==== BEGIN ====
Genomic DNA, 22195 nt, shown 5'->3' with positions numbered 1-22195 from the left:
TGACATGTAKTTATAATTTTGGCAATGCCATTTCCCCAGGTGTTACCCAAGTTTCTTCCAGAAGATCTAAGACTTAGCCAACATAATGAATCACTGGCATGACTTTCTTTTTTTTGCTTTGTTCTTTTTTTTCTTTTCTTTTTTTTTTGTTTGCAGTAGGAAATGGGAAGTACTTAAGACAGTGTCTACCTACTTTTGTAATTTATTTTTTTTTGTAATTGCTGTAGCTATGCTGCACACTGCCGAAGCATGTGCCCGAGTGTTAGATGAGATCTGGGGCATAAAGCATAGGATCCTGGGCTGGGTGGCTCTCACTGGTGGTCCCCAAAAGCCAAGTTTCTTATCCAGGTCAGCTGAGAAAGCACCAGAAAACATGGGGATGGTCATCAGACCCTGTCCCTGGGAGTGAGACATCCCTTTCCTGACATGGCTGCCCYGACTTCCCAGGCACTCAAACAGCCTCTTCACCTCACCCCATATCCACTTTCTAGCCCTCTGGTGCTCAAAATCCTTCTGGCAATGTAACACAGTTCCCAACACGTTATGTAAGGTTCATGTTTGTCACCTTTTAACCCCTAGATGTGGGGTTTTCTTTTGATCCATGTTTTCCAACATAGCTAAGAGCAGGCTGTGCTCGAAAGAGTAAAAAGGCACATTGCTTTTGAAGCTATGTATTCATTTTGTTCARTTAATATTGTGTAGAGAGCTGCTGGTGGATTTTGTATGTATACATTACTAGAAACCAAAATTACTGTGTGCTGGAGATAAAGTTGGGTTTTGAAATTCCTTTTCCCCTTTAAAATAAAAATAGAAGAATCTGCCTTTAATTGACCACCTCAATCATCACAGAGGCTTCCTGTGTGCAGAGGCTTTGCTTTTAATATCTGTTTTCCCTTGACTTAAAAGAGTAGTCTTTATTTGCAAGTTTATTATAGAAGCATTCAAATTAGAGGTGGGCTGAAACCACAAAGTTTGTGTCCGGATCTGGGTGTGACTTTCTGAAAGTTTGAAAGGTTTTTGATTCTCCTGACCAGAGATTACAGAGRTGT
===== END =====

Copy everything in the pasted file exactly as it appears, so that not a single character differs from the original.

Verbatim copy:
Genomic DNA, 22195 nt, shown 5'->3' with positions numbered 1-22195 from the left:
TGACATGTAKTTATAATTTTGGCAATGCCATTTCCCCAGGTGTTACCCAAGTTTCTTCCAGAAGATCTAAGACTTAGCCAACATAATGAATCACTGGCATGACTTTCTTTTTTTTGCTTTGTTCTTTTTTTTCTTTTCTTTTTTTTTTGTTTGCAGTAGGAAATGGGAAGTACTTAAGACAGTGTCTACCTACTTTTGTAATTTATTTTTTTTTGTAATTGCTGTAGCTATGCTGCACACTGCCGAAGCATGTGCCCGAGTGTTAGATGAGATCTGGGGCATAAAGCATAGGATCCTGGGCTGGGTGGCTCTCACTGGTGGTCCCCAAAAGCCAAGTTTCTTATCCAGGTCAGCTGAGAAAGCACCAGAAAACATGGGGATGGTCATCAGACCCTGTCCCTGGGAGTGAGACATCCCTTTCCTGACATGGCTGCCCYGACTTCCCAGGCACTCAAACAGCCTCTTCACCTCACCCCATATCCACTTTCTAGCCCTCTGGTGCTCAAAATCCTTCTGGCAATGTAACACAGTTCCCAACACGTTATGTAAGGTTCATGTTTGTCACCTTTTAACCCCTAGATGTGGGGTTTTCTTTTGATCCATGTTTTCCAACATAGCTAAGAGCAGGCTGTGCTCGAAAGAGTAAAAAGGCACATTGCTTTTGAAGCTATGTATTCATTTTGTTCARTTAATATTGTGTAGAGAGCTGCTGGTGGATTTTGTATGTATACATTACTAGAAACCAAAATTACTGTGTGCTGGAGATAAAGTTGGGTTTTGAAATTCCTTTTCCCCTTTAAAATAAAAATAGAAGAATCTGCCTTTAATTGACCACCTCAATCATCACAGAGGCTTCCTGTGTGCAGAGGCTTTGCTTTTAATATCTGTTTTCCCTTGACTTAAAAGAGTAGTCTTTATTTGCAAGTTTATTATAGAAGCATTCAAATTAGAGGTGGGCTGAAACCACAAAGTTTGTGTCCGGATCTGGGTGTGACTTTCTGAAAGTTTGAAAGGTTTTTGATTCTCCTGACCAGAGATTACAGAGRTGT